All six lines have an S alliterative stress; three lines have a double w stress.
The sinuous S pattern I hope produces some of the ominous overtones of the wyrm complex (worm snake-dragon) in Old English.
Verbal repetitions include "songs" (1 and 4), "words" (1 and 6), "swallow"/"swallowed" (2 and 6), and the double "that" of line 2 and triple "of" of lines 4–5.
All of these devices help to tighten the translation and in some sense compensate for the loosening which takes place with the loss of primary alliteration in lines 4–5.
The translation is occasionally iambic as in "A moth ate songs," or "Their place of strength"; but this momentary pattern is almost always followed by the shock of dense stress, as in "wolfed words," and "thief-guest."
I hope this produces a rhythm that rolls back and forth between an ancient and modern mode–it is a rhythm that is influenced by Hopkins's sprung rhythm.

Building into the translation
Fred O. Robinson calls the "artful ambiguities"97 of the Old English Rriddle
proves a difficult task.

The word gobbling wyrm that steals man's cultural songs from their vellum foundation may mean "bug, worm, snake, reptile, or dragon" in Old English.
The dragon that destroys Beowulf is a wyrm, but so is the larva that spins silk.
Building the bug into a dragon and bringing him down is part of the mock–epic game of the riddle,98 but most of this is lost in the innocuous "worm" of modern English.
Taking the ravenous possibilities of fræt a word that seems to imply unnatural gobbling, I try to recapture the dragon's ferocity with the phrase, "wolfed words."
Wyrd is a word whose meaning ranges from "terrible fate" (epic dragons) to "what's happening" (mocking the bug); in the riddlic context it is also a pun on gewyrd, "speech."
The ambivalent tone is echoed by cwide, "songs, sayings," a pun on cwidu, "what is munched."99 The grotesque irony of this is perhaps conveyed in the "weird dish," since for moderns not only a hard fate but also hot lasagne may be "dished out."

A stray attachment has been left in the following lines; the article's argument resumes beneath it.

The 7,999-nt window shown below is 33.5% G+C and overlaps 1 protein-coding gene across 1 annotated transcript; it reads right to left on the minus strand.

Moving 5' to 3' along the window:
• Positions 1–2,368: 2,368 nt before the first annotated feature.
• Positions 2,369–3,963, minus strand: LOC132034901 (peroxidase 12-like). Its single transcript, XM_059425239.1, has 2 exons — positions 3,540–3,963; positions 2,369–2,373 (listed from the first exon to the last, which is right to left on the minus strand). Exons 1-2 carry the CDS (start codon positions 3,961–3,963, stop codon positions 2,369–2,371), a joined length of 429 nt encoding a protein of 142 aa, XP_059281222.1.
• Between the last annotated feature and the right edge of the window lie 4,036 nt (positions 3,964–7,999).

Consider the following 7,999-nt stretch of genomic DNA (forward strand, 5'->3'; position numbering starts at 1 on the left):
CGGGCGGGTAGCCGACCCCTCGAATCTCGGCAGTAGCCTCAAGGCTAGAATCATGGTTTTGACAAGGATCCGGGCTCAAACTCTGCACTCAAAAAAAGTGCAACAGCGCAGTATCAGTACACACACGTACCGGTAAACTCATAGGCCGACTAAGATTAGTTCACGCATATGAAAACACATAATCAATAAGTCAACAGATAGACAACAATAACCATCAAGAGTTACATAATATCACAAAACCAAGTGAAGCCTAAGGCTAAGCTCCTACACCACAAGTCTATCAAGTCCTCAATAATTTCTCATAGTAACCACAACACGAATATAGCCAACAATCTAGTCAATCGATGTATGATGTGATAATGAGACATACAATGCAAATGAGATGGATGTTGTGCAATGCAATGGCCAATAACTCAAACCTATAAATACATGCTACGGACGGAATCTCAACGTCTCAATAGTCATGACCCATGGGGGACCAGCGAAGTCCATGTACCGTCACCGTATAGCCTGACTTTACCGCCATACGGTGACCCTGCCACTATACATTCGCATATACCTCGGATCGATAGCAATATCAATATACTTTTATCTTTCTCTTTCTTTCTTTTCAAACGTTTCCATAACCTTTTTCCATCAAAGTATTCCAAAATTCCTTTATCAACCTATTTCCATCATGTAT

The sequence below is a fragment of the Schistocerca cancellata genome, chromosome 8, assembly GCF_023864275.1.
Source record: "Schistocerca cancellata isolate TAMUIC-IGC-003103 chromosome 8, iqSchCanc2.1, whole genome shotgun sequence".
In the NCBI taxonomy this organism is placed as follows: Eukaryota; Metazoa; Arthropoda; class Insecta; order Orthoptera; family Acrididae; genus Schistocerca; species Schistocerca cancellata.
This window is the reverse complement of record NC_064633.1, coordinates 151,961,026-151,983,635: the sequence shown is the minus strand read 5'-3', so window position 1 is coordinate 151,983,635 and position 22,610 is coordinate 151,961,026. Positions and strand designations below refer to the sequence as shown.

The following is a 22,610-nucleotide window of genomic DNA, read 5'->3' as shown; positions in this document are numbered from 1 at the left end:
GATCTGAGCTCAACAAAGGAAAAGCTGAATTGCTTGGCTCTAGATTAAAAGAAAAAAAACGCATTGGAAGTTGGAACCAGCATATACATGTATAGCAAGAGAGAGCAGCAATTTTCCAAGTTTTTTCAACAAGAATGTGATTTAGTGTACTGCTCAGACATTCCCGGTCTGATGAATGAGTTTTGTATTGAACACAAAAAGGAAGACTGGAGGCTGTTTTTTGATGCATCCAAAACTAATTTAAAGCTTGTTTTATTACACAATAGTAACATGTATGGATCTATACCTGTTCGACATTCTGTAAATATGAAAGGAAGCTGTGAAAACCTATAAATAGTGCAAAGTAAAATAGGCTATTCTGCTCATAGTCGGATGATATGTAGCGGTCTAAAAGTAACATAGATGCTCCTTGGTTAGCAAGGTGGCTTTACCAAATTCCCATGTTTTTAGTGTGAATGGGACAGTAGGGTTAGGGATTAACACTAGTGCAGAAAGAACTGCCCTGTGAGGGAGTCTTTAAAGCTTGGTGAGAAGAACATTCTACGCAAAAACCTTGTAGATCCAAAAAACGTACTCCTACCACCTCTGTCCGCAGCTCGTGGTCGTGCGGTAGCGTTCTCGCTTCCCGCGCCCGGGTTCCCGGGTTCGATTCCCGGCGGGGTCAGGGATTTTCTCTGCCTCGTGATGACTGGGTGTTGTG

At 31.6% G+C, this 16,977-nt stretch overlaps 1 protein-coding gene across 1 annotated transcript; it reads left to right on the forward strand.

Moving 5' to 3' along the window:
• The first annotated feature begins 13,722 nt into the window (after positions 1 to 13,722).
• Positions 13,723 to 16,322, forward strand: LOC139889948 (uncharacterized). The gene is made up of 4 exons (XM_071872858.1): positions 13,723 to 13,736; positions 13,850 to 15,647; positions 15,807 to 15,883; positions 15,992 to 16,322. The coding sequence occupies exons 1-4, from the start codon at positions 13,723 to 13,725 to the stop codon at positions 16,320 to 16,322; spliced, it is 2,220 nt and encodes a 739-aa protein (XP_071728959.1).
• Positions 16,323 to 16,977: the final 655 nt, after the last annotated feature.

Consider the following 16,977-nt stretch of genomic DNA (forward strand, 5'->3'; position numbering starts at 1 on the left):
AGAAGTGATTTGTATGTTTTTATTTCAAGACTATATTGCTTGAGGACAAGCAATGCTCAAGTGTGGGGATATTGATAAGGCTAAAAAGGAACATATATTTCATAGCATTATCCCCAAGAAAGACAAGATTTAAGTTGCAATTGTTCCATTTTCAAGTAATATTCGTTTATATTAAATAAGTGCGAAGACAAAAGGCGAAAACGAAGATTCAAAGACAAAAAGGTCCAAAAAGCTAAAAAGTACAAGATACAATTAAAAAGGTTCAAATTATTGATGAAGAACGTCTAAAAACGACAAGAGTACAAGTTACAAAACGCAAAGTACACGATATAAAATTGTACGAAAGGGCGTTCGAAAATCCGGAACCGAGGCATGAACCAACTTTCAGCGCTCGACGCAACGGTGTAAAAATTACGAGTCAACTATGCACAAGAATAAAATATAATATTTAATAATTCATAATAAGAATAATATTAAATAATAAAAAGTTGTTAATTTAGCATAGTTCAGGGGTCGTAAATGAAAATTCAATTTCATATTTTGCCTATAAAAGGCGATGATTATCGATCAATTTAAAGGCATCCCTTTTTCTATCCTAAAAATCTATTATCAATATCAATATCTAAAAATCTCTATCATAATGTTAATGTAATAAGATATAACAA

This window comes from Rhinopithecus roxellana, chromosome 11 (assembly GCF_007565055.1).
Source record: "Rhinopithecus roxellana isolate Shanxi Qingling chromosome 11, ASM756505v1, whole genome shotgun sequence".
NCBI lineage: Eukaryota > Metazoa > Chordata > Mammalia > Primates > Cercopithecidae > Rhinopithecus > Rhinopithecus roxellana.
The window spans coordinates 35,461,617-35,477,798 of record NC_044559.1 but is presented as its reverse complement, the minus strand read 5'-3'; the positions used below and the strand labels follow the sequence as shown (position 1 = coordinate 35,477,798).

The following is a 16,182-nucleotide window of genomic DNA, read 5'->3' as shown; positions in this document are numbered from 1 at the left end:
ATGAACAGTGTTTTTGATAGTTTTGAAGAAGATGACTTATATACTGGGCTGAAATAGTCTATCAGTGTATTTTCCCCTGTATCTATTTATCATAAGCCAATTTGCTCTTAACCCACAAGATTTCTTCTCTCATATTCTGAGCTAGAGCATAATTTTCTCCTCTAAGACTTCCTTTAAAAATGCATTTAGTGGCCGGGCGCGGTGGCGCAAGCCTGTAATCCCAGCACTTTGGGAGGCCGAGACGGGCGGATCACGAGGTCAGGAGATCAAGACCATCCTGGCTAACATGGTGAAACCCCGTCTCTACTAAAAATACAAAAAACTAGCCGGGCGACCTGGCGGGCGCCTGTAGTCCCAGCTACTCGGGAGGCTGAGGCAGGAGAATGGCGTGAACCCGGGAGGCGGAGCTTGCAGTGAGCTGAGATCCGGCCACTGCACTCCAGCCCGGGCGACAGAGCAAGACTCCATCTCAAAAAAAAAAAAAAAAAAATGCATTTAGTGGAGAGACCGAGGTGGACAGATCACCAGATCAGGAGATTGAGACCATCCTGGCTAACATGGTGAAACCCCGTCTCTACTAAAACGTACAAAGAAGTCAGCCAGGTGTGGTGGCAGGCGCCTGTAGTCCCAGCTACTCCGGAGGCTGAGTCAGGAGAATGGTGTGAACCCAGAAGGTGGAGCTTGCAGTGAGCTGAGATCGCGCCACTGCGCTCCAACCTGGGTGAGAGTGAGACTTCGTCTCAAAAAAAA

The addition of "dumb" is also an attempt to catch the bovine level of cwidu as well as the unspeaking idiocy of the"worm."
The word þystru means either physical or mental "darkness"; swealg, "swallow physically" or "imbibe mentally."
These ambiguities are kept in modern English (e.g., "That book left me in the dark." "Don't swallow that old line.").

These are just some of the semantic problems any translator must deal with.

Some readers may object to the trade of a wolf for a dragon or the intrusion of a dish-but a translator must attempt to reproduce not only primary meanings, but also ambiguities, textures, and tones. A safe translation is often one that does injustice to the complexity of the original. My goal has been to recreate faithfully the Old English and to shape modern English poems as compelling as the originals. Just as the riddlic game is a mediation between setter and solver, so too the act of translation is a mediation, a dance of two minds. The Anglo-Saxons themselves, often members of a multilingual community, recognized the complexity of translation. King Alfred describes the act metaphorically in the preface to his translations of Augustine's Soliloquies:

So I gathered staves and posts and tie-beams for each of the tools I should work with, and building-timbers and beams for each of the structures I should make-as much beautiful wood as I could carry. Each time I shouldered the wood home I wanted the forest, but it was more than I could carry. In each beam I saw something I needed at home. So I urge those who have knowledge and good wagons to go to the woods where I cut my beams and fetch their own beautiful branches so they can weave lovely walls and shape splendid buildings and bright towns and live there joyfully summer and winter as I have not yet been able to do.100

Each translator rebuilds the Anglo-Saxon world in his own way. For those interested in the comparative variety of shapes, I include in the next section a collection of bookworm riddle translations. Some are pedantic, some are lively, some are provocative, some sing. Some seem to have been gobbled by a sharp-toothed bookworm and regurgitated. But all of us, scholars and poets, must plead mea culpa in trying to translate. Hauling words and ideas from one culture to another is no easy task.

[Click moððe for the page of translations.]